TR on the XB1 is supported via hardware, which have its own advantages. It takes the work load off CPU and GPU in a big way. The trouble is, for you to see the benefits of this, devs will need access to newer and more advanced graphic engines. Graphite SDK helps to introduce the hardware support elements to devs if they want a go at it.

      http://graphinesoftware.com/node/70

      In short, if I was a dev, I’d go the TR route. No heavy increases
      in overhead, won’t want to deal with manual filtering, complications of anisotropic filtering, and duplicating border regions. All because it’s done in hardware. Sony is hush on their PRT tech, and being that we all know it’s not an HD7970 in there, the assumption is that it’s software based, in other words oldschool.

    • Xtreme Derp

      Completely wrong. All AMD GPUs based on their GCN architecture have hardware support for PRT. That includes both consoles.

      http://www.anandtech.com/show/4455/amds-graphics-core-next-preview-amd-architects-for-compute/5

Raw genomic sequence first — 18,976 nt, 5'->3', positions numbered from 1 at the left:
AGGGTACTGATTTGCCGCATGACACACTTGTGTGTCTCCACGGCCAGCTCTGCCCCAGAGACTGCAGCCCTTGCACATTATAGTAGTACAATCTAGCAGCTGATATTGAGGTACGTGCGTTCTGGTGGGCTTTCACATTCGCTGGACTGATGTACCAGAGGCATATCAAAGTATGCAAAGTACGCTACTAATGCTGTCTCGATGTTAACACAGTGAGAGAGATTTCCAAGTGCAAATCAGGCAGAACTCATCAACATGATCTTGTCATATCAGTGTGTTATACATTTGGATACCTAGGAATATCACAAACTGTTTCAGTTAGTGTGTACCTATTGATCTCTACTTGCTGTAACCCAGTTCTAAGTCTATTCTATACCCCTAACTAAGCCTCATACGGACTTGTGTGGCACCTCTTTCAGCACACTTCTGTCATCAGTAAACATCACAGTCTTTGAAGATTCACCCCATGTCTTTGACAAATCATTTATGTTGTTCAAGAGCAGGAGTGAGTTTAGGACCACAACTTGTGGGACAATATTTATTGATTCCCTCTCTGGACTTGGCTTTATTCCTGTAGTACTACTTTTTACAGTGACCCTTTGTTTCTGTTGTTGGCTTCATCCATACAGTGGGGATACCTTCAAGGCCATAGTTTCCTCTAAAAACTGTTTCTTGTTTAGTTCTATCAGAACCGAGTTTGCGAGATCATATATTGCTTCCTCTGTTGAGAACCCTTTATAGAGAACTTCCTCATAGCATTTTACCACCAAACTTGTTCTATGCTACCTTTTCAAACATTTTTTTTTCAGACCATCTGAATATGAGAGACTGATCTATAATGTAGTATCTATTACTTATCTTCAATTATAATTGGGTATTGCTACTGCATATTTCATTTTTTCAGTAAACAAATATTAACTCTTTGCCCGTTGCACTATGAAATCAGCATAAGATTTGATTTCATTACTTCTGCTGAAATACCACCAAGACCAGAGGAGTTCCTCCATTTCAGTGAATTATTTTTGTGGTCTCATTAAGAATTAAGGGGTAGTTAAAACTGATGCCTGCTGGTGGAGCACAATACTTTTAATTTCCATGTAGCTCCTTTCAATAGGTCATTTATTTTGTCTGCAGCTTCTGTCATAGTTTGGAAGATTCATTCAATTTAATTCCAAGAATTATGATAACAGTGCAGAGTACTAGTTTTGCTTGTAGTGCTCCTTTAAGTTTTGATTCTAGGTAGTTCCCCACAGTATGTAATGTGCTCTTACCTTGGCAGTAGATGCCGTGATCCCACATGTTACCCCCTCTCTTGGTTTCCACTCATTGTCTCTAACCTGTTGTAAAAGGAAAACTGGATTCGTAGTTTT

http://www.amd.com/en-us/innovations/software-technologies/gcn

    • GHz

      You’re absolutely right about PRT GCN connection, and that PRT is supported in both consoles, but you’re wrong in believing that TR and PRT are exactly the same. They share similar philosophies but TR is more advanced @ the moment. PRT is only limited to textures while TR can do other things besides textures, hence the reason they refer to it as “resources” and not “textures”. Implementing shadows through shadow mapping is one example.

      But openGL in due time can probably add extensions to bring it up to speed to TR. In the meantime, from what graphine software and MS had to say, TR is still better deal for now.

      Thanks for the correction though! Much appreciated! 🙂

    • Xtreme Derp

      I don’t think I said TR and PRT are the same thing, they’re different implementations between DirectX and OpenGL. Didn’t mean to give that impression.